the pod that loves your gut

Posted on: June 5th 2019

Summer sun, something’s begun
But, oh, oh, these summer nights

My heart’s all a flutter with the thought of the summer lovin’ to come.

Can I tell you more?!

No, I’m not about to reveal the details of my love life. (Sorry!) I just love summer. Period. And much of my summer love is all about my gut.

After years of learning to tune into the rhythms of the season, I’ve determined that the whole year feels better when I bring extra devotion and attention to my small, but all-important, intestines during the dog days of summer.

As we enter a new season, I want you to join me and do the same!

This is an open invitation to all. And I’ve made it easy for you…

Over the next few months I’m going to introduce (or re-introduce) you to some surprising ingredients that you can incorporate into your daily routine that will be like delivering roses or, yes, “chocolates” to your gut, sending a message of love and healing in a package of flavor.

Today’s summer lovin’ ingredient?

Carob.

The reason you may have scrunched your nose when reading the word carob is because carob is often billed as “the other chocolate”. And, it’s not.

Let’s be real. Nothing tastes like chocolate!

But nothing tastes like carob either. And that’s a good thing! (Good for you and for your gut.)

Carob powder comes from carob pods. (These are the pods that love your gut!)

It’s a good source of calcium and contains a host of other vitamins and minerals. I love to mix it into coconut yogurt with maca and stevia, raw honey or your sweetener of choice, sprinkle it with walnuts and I’m a happy summer camper.

But what does carob have to do with gut health?

Believe it or not, carob has been used as a remedy for digestive distress (especially diarrhea) throughout history.

The tannins, a dietary compound found in plants, are likely what makes carob effective in treating diarrhea and other digestive issues. Unlike most plants, the tannins in carob don’t dissolve in water and can help prevent harmful bacterial growth in the intestines. (Are you in love yet?)

And the natural healthy sugars in carob act as binding agent and can help bulk stool treating those symptoms like diarrhea, nausea, vomiting, and acid reflux.

For digestive support, consider adding 1.5 to 15 grams per day (that’s roughly 1 to 3 Tbsp.) As with any new therapy, if you’re considering including carob to help address any gut signs or symptoms, ‘start low and go slow’.

I recommend starting with 1/2 tsp and tuning in to see how your body responds before going head over heels.

And if you’re not experiencing those symptoms, no need to hold back. Go for flavor and gut goodness.

One last gut-loving perk of carob… fiber!

Just one tablespoon of carob powder contains 10% of your recommended daily fiber. I’m guessing I don’t have to tell you what fiber means for your digestion, but I might come back with a little more in that arena later this month, just to remind you how important it is to work toward bypassing those daily recommendations.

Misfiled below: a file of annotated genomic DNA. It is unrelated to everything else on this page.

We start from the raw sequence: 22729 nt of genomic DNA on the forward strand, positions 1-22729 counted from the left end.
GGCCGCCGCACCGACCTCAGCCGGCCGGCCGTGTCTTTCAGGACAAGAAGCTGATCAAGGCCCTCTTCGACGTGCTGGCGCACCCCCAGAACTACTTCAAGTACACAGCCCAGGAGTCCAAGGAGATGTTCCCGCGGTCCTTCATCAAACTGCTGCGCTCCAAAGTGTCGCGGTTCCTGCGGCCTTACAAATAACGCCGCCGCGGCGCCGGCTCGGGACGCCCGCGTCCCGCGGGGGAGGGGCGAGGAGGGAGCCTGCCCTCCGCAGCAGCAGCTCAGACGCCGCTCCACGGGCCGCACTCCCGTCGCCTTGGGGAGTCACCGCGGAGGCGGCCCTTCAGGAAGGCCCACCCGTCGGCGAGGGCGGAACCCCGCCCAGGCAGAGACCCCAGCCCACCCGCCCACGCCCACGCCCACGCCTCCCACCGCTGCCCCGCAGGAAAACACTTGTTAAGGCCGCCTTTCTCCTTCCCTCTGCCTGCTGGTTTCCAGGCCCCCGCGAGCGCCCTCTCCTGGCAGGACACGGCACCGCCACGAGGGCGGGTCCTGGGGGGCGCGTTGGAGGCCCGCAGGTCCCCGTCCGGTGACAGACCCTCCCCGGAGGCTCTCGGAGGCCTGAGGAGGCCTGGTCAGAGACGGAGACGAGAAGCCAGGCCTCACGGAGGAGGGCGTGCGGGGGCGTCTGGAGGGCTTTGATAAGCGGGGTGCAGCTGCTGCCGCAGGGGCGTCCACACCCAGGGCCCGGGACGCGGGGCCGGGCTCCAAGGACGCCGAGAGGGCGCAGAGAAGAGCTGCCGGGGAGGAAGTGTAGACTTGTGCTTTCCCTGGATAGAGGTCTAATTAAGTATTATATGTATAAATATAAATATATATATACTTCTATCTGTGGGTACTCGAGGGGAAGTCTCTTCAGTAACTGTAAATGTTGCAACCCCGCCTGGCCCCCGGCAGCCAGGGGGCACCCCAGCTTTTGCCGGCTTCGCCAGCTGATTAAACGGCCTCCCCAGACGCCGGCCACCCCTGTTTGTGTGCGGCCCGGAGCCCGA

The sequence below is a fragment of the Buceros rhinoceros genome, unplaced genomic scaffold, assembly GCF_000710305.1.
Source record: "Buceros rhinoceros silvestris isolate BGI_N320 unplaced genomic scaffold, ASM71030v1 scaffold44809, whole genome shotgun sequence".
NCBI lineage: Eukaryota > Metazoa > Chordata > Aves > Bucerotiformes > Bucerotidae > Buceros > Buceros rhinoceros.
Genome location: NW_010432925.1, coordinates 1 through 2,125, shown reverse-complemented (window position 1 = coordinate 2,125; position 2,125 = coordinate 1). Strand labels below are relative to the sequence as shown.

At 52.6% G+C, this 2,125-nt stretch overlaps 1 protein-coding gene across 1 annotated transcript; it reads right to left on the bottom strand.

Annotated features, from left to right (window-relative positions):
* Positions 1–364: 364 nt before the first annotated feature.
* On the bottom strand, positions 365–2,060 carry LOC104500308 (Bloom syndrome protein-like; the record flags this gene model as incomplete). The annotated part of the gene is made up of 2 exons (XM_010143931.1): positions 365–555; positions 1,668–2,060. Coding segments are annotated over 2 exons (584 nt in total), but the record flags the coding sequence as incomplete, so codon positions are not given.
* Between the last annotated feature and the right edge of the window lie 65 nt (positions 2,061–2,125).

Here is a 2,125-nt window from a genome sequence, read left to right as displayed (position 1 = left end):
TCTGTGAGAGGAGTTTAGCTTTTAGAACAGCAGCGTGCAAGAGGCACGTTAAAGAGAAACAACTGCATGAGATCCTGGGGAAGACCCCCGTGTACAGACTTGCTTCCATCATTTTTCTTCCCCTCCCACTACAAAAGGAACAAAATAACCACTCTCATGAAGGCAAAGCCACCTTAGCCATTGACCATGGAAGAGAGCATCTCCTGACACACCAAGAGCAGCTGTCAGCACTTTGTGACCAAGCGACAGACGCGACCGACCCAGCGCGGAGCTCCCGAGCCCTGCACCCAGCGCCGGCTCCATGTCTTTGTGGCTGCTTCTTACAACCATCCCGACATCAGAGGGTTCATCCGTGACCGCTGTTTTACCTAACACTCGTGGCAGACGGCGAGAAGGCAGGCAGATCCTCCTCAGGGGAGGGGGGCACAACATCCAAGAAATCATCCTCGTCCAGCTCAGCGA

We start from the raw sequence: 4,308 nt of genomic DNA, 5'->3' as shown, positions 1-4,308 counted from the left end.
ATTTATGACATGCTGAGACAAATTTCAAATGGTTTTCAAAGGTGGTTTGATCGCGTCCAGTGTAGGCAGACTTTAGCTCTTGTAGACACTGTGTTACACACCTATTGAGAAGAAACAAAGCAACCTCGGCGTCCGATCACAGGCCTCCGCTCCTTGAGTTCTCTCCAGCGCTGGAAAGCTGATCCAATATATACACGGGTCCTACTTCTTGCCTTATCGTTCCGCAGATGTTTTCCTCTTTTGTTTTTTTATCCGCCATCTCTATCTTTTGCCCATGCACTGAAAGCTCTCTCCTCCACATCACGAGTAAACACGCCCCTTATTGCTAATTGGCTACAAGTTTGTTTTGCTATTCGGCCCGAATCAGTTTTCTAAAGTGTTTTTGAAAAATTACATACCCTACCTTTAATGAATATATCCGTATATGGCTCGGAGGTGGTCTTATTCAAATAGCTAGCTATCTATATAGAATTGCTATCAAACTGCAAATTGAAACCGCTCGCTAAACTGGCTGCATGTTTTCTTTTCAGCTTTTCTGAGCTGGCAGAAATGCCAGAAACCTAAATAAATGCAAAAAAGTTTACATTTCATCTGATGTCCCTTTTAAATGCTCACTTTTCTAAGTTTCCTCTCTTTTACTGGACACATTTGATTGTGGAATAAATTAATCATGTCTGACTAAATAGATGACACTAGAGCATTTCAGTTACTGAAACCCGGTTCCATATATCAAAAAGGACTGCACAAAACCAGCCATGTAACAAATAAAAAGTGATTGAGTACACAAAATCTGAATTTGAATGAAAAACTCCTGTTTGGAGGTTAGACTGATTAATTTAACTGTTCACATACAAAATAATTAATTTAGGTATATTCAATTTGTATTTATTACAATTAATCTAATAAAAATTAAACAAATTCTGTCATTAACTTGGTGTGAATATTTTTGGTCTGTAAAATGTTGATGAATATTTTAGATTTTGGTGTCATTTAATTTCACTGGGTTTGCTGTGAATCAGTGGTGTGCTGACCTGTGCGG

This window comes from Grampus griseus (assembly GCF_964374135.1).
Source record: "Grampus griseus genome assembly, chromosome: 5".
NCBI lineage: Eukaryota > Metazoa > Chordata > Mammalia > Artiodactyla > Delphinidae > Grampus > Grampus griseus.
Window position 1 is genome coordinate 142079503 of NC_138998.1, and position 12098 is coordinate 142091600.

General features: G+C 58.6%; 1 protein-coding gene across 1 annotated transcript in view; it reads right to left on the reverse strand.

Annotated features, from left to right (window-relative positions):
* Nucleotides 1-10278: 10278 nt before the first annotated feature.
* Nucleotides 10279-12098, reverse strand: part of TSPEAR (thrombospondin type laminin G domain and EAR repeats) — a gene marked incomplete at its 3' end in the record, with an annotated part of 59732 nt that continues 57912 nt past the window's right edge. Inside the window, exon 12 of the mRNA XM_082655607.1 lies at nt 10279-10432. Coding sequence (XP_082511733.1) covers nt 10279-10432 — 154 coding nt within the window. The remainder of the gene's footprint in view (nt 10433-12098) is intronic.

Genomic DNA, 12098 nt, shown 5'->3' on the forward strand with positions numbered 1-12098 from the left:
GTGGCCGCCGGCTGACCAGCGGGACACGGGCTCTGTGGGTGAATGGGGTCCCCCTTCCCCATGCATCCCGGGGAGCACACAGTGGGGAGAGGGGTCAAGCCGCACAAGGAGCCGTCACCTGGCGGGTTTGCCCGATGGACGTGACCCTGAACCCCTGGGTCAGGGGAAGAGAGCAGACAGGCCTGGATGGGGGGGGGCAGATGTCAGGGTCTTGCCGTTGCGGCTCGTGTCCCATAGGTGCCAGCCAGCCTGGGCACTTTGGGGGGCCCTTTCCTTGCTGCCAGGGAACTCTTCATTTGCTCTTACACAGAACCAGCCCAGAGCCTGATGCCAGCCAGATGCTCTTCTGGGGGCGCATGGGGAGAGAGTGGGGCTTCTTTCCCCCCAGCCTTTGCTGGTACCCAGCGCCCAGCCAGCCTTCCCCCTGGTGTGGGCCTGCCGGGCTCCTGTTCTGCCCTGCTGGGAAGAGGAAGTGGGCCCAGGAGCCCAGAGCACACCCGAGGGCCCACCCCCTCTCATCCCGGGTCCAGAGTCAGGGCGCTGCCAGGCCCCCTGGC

FIVE EASY WAYS TO ADD CAROB TO YOUR DAILY ROUTINE!

1— Slip some carob powder into your smoothies, nut milks, shakes, desserts, or baked goods.

2— Swap carob one-for-one in any recipe calling for cocoa powder. Carob is a bit sweeter than cocoa, so you may want to reduce any sweeteners in the recipe by just a bit (and know the flavor will be different). You can also just sub half the cacao and still retain some of the chocolate taste.

3— Consider the flavor combination with other superfoods like cinnamon, maca, and lucuma. (Did you catch my yogurt combo above? It’s seriously delish!)

4— Add one tablespoon carob powder to any baked good to get a dark “pumpernickel” color and flavor, with benefits.

5— Make one of my old loves, “mounds candy bar” bites, recipe below!

“mounds candy bar” bites

makes 15 – 20 bite sized candies

"Mounds Candy Bar" Bites

    ingredients:

    • 1/2 cup coconut oil
    • 1/8 cup almond butter (or other nut or seed butter, cashew is nice)
    • 6-8 drops liquid stevia
    • 1 Tbsp yacon syrup, coconut syrup or raw honey
    • 1 tsp vanilla
    • 1/2 tsp cinnamon
    • 1/4 cup toasted carob powder
    • 1/8 cup hemp seeds or finely chopped nuts of choice
    • 1/2 cup large unsweetened coconut flakes (with more for topping)
    • 1/8 tsp sea salt (with more for topping)

    preparation:

    Melt the coconut oil by placing the glass jar in a small pot of water over the stove top, at a medium to low heat. (Do not do this with a plastic container, and do not stick your plastic or glass container in the microwave, as you only want to just liquify, not boil, the oil.) Alternately, scoop out some solid oil and heat in a small pan.

    Mix all ingredients, including melted coconut oil in a medium bowl.

    Line a mini-muffin tray with paper liners. Spoon approximately 1 Tbsp of the mixture into each liner.

    Sprinkle the tops with a bit more of the coconut and sea salt (just a touch!) reserved for topping.

    Chill in freezer for at least 15 minutes before eating.

    Candies can be stored and kept in freezer until ready to eat.

    Kitchen Notes:

    Be sure to read ingredient lists when you purchase carob; the carob chips and candies often contain added sugars or unhealthy fats. Stick to getting your carob fix with homemade treats like these Nakayama household favorites.

    Carob powder should be stored in an airtight container in a cool, dark location. It can get clumpy and hard if not stored properly. If it does, try to sift it or go ahead and get some fresh carob.

    Here’s to summer lovin’ and sensational summer treats that your gut (and tastebuds!) will love.